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Soubresaut's avatar

I need help with family issues?

Asked by Soubresaut (11431points) June 19th, 2011

My father, for all his brain power, tends to be fairly oblivious to how he treats others. If he feels he’s correct in an issue, there is nothing anyone can do to show him otherwise, and he will get as ugly as he has to, as if it’s his duty to see this cause through at all cost.
His latest ‘theme’ (he goes through them) is that my sister is lazy and worthless and needs to be whipped in shape. I’m scared that this is partly my fault, because I’ve been all over the place in behavior, openly hated him, now quietly tolerate him, have almost flunked out of school, etc. I should also mention his greatest fear is me and my sister will turn out “lazy failures” as he thinks his sisters became.
He doesn’t see it this way. I know that. He sees it as him being a good father, and getting on her for attitude.

My sister is very quiet, and takes it all in until she can’t anymore. Honestly, her “attitude” is normal 16-year-old not-unquestioningly-obeying-parents. She will help, but if she’s being demanded, she’ll make it difficult. The only time she gets lippy is when he starts in on her. But he sees the lip then, and it’s ‘hah! it’s there!’
(She’s also just started summer vacation, after a very emotionally and academically draining year, and any decompressing she does, he sees as selfishness, any work she does helping my mom around the house, he sees as ‘damn right that’s what you do.’)
(Also, he’s always sort of been the cause of insecurity she’s had to work through; like, when she was younger, he’d tell her she was fat; repeatedly; now she tries to stay as far detached from our parents as possible, because they can be a little stifling. She’s at a place where she’s beginning to blossom, I don’t want to see that crushed.)

She came into my room to get away from him, and at the door frame he rounded in on her. He doesn’t care who’s there when he’s in his righteousness-mood.

I started shaking, no way anyone treats my sister like that. I usually don’t speak up, but there were words so they came. Something to the effect of You’re being a jerk… You’re alienating her… No, you shut up, she’s fine… She is not leaving my room as long as you’re standing there in the doorway… He ignored me and continued to pound at her.
I’ve become sort of untouchable since my failed stint in therapy, so nothing I do ever gets called out. I could cuss him off, he’d blame it on somebody else.

Unsurprisingly, my sister quickly left the room. He continued, yelling at me, but really just so he could be loud enough for her to hear, about how he’s not wrong, no one has any idea how hard he works (me: I think they do, but I think everyone works very hard) and he works his ass off trying to make a better life for everyone in this family when has he gotten to take a vacation, he’s done nothing wrong, she’s done everything wrong.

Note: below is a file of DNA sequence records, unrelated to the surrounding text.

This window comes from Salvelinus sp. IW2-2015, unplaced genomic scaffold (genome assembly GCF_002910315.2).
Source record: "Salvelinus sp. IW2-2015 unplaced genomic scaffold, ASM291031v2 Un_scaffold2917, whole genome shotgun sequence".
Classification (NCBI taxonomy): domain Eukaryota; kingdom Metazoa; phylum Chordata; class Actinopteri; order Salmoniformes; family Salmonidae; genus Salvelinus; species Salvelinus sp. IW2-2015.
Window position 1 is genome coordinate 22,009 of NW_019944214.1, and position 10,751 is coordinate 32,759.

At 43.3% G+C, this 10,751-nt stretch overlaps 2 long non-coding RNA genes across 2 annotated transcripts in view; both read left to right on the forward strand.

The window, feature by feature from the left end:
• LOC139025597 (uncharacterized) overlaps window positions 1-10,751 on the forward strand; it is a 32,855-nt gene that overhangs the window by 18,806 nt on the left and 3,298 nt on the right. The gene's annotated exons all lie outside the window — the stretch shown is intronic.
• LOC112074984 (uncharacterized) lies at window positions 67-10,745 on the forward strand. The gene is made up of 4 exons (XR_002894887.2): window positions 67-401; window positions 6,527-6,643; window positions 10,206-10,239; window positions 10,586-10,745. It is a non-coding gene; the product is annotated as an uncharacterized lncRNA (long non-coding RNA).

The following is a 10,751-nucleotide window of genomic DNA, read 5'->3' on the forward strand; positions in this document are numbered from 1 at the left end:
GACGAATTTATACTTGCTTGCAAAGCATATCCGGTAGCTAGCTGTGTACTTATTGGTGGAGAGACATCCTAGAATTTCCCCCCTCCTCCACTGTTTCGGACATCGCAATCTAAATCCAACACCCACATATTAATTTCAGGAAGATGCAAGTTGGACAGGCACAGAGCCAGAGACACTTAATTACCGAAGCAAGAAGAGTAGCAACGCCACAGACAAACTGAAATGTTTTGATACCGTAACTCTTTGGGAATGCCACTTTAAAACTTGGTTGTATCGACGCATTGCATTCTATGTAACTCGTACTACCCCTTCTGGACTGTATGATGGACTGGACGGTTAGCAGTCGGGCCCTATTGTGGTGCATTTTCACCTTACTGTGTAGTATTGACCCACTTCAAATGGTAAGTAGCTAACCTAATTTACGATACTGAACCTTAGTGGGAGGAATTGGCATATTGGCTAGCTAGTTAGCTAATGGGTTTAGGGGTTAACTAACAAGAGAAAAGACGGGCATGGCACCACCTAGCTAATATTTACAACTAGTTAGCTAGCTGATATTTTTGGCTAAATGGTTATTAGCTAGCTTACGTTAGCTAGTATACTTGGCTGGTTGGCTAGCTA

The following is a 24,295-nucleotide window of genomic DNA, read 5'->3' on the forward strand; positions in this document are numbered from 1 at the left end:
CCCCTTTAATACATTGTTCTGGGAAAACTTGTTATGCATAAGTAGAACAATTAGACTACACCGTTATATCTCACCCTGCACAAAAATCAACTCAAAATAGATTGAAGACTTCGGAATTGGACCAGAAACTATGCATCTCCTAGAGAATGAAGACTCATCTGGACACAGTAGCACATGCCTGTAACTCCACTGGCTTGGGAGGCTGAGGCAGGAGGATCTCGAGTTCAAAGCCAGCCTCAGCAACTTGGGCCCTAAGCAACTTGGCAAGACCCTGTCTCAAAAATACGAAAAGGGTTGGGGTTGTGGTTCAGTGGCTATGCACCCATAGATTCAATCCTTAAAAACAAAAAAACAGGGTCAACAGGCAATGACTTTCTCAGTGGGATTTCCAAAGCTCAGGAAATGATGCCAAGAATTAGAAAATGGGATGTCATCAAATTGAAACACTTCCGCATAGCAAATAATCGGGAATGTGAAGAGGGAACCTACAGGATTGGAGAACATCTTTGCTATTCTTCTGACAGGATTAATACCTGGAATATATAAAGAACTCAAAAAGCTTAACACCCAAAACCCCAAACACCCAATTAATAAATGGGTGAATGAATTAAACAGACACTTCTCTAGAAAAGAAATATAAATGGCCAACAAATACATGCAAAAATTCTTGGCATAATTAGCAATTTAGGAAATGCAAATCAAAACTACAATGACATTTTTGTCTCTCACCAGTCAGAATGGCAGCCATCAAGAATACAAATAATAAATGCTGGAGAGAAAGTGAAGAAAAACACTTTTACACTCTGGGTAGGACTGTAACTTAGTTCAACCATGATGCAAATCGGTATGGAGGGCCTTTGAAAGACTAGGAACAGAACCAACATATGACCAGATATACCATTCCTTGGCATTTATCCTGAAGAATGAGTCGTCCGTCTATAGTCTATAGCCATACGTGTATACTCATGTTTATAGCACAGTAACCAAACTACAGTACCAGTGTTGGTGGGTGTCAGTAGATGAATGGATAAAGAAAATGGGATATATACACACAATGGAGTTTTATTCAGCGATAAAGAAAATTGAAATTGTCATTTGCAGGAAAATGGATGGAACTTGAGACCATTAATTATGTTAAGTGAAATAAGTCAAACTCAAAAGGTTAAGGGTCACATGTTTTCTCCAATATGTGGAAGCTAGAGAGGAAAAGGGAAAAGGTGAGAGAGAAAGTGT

Slam goes my door as he yanks it closed and leaves.

Now he’s yelling with my mom. Last thing I heard (about my sister) is he’s going to crack down on her, going to take nothing coming out of her mouth. And my mom trying to get him to shut up… but he won’t. He’s upset.

Now it’s that deadly quiet after a fight.

I need help. I’ve made it worse.

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12 Answers

athenasgriffin's avatar

Its not your fault. Sometimes people just can’t control themselves. It is not only your job to keep the peace. Everyone in a household needs to work together to find solutions to issues like this. Perhaps you and your sister should talk together and have some sort of agreement about trying to not anger your father all of the time. Maybe your mother can keep him from getting so angry.

But you really have to remember that his actions do not fall upon your shoulders alone.

Soubresaut's avatar

Thanks, I know. It’s just… she’s my sister…
My mom’s with my sister now, trying to help. My sister, crying. Mom asking questions, sister “you were there…” and “I heard everything.”

BarnacleBill's avatar

Is family counseling a possibility? Perhaps your father would go if he thinks it will convince your sister to be less lazy? He really needs someone outside the family to tell him he’s off base.

Instead of arguing with him, because that doesn’t seem to be working, you might ask him if he enjoys being so angry with you all the time, and if he would the arguing to stop. Agree to do one thing each day that he asks you to do. And if you can figure out triggers, like dirty dishes in the kitchen when you’ve been home all day, take care of those things without being asked.

Things like this at home are usually about other things—problems with your parent’s marriage, problems at work, things where your father feels he has no control over his life. Sometimes kids catch the brunt of that because parents feel they should be able to control them.